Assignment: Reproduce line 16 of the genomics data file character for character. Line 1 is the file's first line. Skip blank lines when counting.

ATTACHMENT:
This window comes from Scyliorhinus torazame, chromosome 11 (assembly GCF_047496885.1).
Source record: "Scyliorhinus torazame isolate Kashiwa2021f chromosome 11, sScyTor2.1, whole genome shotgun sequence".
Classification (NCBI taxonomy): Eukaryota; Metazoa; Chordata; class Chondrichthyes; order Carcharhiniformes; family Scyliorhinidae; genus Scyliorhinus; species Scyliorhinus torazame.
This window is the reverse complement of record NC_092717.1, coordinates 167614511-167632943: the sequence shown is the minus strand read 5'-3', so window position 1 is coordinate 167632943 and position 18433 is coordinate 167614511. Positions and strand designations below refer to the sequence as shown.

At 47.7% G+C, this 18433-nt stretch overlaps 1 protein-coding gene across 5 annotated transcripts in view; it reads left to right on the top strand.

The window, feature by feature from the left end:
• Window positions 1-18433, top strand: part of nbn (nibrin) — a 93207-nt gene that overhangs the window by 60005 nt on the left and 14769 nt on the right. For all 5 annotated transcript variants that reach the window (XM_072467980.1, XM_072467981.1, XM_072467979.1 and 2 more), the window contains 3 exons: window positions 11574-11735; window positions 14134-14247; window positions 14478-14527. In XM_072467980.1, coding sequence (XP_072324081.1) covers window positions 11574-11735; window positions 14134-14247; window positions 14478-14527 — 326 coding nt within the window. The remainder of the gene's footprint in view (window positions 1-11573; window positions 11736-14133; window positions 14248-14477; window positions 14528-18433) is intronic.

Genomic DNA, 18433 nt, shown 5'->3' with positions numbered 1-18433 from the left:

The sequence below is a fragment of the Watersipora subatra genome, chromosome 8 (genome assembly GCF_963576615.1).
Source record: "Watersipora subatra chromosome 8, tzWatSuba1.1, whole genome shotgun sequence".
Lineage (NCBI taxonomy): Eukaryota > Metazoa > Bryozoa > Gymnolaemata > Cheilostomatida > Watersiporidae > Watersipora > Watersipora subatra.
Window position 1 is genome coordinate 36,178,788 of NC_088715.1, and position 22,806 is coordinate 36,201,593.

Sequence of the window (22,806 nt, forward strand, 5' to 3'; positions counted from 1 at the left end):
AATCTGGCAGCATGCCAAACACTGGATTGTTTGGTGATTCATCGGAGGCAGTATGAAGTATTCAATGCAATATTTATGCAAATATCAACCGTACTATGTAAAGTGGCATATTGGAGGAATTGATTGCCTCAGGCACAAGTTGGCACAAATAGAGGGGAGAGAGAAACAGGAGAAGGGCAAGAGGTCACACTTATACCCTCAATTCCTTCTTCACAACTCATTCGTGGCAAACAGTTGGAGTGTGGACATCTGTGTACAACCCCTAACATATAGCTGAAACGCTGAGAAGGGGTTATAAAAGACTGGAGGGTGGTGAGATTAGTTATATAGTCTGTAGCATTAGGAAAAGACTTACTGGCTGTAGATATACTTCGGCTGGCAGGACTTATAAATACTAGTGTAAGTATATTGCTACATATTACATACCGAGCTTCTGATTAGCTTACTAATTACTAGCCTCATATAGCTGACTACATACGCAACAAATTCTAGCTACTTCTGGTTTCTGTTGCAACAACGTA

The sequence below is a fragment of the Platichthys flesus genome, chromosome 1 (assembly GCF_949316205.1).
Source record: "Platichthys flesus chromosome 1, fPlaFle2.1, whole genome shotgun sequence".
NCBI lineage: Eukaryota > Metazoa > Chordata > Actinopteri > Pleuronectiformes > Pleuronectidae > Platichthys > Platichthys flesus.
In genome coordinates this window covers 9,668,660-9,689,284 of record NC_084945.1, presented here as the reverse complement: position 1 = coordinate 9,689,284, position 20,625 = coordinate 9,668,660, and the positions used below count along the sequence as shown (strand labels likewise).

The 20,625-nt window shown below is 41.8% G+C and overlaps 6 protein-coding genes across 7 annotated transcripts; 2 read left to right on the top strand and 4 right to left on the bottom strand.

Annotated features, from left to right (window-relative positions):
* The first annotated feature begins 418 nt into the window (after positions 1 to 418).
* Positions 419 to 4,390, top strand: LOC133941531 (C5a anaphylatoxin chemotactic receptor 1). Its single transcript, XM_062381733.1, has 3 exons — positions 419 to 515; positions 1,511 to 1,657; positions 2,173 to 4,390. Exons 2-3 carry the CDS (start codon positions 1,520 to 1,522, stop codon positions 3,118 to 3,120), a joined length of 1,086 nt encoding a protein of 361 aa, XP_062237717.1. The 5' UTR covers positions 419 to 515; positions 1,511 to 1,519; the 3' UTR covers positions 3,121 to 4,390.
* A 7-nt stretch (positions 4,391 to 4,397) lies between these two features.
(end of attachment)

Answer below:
Source record: "Platichthys flesus chromosome 1, fPlaFle2.1, whole genome shotgun sequence".